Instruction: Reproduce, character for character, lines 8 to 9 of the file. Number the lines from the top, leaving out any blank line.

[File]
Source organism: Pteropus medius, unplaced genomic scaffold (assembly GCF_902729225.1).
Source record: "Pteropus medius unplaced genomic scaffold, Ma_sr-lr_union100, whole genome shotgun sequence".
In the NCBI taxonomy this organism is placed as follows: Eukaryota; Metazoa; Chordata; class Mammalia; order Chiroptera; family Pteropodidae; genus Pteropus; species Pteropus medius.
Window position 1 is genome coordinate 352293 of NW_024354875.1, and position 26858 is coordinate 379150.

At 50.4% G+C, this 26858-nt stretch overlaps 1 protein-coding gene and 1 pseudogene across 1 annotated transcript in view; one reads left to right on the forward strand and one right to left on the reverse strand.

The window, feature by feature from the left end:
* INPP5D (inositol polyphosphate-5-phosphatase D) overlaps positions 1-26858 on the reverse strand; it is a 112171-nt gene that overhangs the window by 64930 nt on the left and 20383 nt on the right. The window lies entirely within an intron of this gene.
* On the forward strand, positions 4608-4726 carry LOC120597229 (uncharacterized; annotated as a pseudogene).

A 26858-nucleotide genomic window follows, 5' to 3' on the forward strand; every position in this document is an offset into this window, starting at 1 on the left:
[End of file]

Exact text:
* On the forward strand, positions 4608-4726 carry LOC120597229 (uncharacterized; annotated as a pseudogene).

A 26858-nucleotide genomic window follows, 5' to 3' on the forward strand; every position in this document is an offset into this window, starting at 1 on the left: